Tag Archive | recipes

Date and Banana Cake


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This is a delightful cut and come again cake using healthy main ingredients, i.e. dates and banana.

Here are the ingredients:

8 ozs self raising flour

pinch of salt

4 ozs of soft margarine

4 ozs caster sugar

1 large banana

4 ozs of chopped dates

1 large egg

4 tablespoons milk

For the topping:

1/2 oz of chopped walnuts (optional)

2 level tablespoons demarara sugar

Method:

Measure out the self raising flour and put into a large bowl.

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Measure the soft margarine and add it to the flour.

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Take the stones out of the dates and chop them up.

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Then measure out the sugar and add it.

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Rub the flour mixture into the fat and the sugar until it looks like breadcrumbs. I usually add the sugar after the fat.

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Mash the banana and add it to the mixture with the chopped dates.

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Add an egg.

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Add 4 tablespoons of milk and mix together all the ingredients with a fork.

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Put a paper lining into a 2 lb loaf tin. No need to grease.

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Smooth the top with the fork or a knife and sprinkle with the demarara sugar and/or the chopped walnuts.

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Bake the cake for one hour at gas mark 4 or equivalent on the medium shelf of the oven.

When it is done it should look like this:

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Leave to cool, then turn out onto an oblong plate.

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We like to eat ours with a cup of tea on Sundays. The outside of the cake is crisp and the inside is soft. This cake will keep for two or three days under cling film or in a tin.

Have a wonderful Sunday; Oma

Spotlight on… hagelslag!


This is something I was very familiar with when I was growing up. My mother, being Dutch, used this product a lot and so I thought it was normal. It wasn’t until much later on that I realised that English people didn’t use Hagelslag so much, only really as a cake decoration!
There are lots of different sorts of Hagel including a very delicious aniseed variety. It’s called gestampe muisjes, which translated means little mice stamped on! because the aniseed seeds are crushed into a powder and then spread on bread.
I had to be careful when I was small not to sneeze or blow too hard when eating the gestampe muisjes because otherwise they would blow up my nose and into my eyes.

Dutch Community

If there’s one grocery item that the Dutch simply cannot do without, then it has to be hagelslag – delicious chocolate sprinkles that come in a variety of interesting shapes and tempting flavours, and are typically sprinkled over a slice of fresh bread and butter. But did you know that you can also use this popular Dutch treat as an irresistible ingredient in some of your favourite recipes? You’ll find a few mouth-watering examples below!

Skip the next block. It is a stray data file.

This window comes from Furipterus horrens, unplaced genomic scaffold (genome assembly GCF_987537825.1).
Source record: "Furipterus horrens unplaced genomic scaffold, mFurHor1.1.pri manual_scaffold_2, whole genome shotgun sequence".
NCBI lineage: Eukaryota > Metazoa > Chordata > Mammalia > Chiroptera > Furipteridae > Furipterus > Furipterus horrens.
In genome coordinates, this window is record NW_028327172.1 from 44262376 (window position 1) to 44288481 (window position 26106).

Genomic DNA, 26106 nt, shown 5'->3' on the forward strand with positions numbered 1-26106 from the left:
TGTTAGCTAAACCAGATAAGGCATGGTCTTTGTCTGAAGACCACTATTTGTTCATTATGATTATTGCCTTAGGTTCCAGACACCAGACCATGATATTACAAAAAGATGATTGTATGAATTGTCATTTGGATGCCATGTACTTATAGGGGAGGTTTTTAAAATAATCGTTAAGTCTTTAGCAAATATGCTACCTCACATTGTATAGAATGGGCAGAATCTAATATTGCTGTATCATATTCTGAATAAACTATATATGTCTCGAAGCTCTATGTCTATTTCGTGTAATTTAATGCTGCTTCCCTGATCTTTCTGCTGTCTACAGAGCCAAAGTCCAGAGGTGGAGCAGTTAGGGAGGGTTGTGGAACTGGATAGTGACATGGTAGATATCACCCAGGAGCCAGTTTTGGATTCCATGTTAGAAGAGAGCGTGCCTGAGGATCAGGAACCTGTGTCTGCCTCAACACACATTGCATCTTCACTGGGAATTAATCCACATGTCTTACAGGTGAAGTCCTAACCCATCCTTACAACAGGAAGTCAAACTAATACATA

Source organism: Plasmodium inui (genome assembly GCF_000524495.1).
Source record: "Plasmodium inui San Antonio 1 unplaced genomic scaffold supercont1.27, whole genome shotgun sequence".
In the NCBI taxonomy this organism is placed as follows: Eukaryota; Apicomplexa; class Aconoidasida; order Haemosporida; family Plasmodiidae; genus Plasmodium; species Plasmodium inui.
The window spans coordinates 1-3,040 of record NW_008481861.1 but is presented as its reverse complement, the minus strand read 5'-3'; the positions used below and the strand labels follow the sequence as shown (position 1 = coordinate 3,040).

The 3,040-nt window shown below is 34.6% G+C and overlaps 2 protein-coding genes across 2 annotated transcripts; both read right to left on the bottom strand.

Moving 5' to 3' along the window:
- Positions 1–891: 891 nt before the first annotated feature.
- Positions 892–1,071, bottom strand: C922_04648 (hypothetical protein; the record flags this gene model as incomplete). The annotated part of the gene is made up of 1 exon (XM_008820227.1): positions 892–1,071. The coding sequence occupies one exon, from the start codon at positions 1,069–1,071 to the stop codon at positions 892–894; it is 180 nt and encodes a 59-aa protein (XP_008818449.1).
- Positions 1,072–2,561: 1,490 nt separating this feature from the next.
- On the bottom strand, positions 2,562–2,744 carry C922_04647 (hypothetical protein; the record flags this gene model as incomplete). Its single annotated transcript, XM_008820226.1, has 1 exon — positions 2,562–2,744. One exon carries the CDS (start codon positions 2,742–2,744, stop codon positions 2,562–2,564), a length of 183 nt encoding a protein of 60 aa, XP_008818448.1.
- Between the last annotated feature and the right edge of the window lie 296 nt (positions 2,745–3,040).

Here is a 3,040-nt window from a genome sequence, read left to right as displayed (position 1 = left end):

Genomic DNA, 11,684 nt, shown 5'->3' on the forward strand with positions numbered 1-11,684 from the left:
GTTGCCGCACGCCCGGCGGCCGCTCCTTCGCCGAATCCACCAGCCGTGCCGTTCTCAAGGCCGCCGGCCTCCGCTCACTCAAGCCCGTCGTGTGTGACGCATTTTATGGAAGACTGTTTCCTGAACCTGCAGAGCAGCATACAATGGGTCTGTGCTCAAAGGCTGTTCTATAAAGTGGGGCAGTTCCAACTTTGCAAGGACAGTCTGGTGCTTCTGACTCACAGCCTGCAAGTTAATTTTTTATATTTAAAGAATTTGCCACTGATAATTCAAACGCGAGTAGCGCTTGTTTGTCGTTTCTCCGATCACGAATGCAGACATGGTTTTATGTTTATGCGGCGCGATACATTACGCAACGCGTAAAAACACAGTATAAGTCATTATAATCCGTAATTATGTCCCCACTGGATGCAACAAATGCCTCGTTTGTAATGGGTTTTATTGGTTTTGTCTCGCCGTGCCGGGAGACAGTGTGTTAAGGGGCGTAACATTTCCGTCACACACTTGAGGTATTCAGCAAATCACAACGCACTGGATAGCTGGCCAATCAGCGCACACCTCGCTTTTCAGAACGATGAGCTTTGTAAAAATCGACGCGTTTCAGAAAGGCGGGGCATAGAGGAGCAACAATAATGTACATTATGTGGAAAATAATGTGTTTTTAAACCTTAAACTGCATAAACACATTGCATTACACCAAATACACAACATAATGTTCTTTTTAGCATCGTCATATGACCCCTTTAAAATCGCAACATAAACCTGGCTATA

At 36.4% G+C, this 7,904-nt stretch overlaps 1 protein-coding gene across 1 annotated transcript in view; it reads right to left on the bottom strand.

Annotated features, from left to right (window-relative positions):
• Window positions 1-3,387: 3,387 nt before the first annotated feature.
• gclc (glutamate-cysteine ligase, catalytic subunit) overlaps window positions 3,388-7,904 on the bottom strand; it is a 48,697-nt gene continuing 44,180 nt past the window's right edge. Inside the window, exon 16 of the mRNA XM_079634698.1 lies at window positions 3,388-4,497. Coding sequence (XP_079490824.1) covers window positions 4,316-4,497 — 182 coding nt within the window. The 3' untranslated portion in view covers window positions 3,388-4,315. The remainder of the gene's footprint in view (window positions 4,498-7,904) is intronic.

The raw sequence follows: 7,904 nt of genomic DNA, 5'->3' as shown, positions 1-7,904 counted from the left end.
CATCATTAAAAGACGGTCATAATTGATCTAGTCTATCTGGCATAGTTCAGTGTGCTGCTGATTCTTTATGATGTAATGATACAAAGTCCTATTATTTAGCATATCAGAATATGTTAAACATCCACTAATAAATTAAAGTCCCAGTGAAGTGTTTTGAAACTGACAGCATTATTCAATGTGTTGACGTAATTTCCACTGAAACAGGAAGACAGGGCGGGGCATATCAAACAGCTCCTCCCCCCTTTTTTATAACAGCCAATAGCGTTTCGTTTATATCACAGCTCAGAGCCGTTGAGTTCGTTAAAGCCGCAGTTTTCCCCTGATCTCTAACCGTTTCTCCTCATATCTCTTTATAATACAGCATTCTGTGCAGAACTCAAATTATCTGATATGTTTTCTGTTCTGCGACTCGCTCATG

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Chicken and Ham Pie


This pretty little porcelain bird is just waiting for a pie to sit on.

My father-in-law gave me the pie funnel many years ago and I’ve managed to keep it without breaking it thus far…

Lardons are required.

Here they are again, waiting to be cooked…

First I fry them off in their own fat.

Then I mix them with some chopped up chicken which has already been cooked.

Next I add a tin of Campbells condensed mushroom soup.

Put the mixture in a pie dish with the pie funnel in the middle.

The purpose of a pie funnel is to let the steam out of the pie while it is cooking. This prevents the pastry from going soggy.

 Put a prepared pastry lid on top of the mixture, opening a breathing hold at the top of the funnel.

I painted the top of the pie with an egg wash and cooked the pie in a hot oven for half an hour.

Once, ready to serve, I put the little bird on the top of the pie funnel and take the pie to the table where hungry people are waiting to eat it.

We ate it with new potatoes and mixed vegetables.

There wasn’t much left afterwards!

This is a recipe from Oma’s kitchen.

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Bedfordshire Clangers


So what’s in the pot? Can you guess?

This is a recipe very local… It’s called Bedfordshire Clangers.

Here they are cooking…………

Two little beauties boiling in their muslin parcels.

Every 40 minutes I have to top up the water, so I set the alarm so I don’t forget. Don’t want the puddings to go dry.

After 2 hours boiling, I take them out of the pan, using the string rope so I don’t burn my fingers and set them aside to cool a bit.

Where the string meets in the middle, the pudding will divide naturally. So I will have four puddings all together or two for greedy people. Traditionally there would be meat at one end and jam at the other but I have only meat and onion in mine today. The idea was that you started up one end with the meat, gravy added and then you worked your way down to the jam end which you would eat with custard.

I served mine with mashed swede this time. My son and I love mashed swede with butter in.

It’s advisable to open the dumpling up as soon as possible to let the steam out so it can cool down a bit. We like to pour HP sauce over it. American equivalent would be steak sauce but it’s not the same. HP sauce is available in Fresh Market.

After all that cooking and eating, it’s time for a mug of tea to wash it all down and maybe a snooze.

This is a recipe from Oma’s Kitchen.

The main ingredients are as follows:

1 lb of self raising flour

8 ozs of suet

cold water to make the dough

a pinch of salt

one onion, chopped

a packet of lardons, added to the onion

some fresh herbs to taste

Method: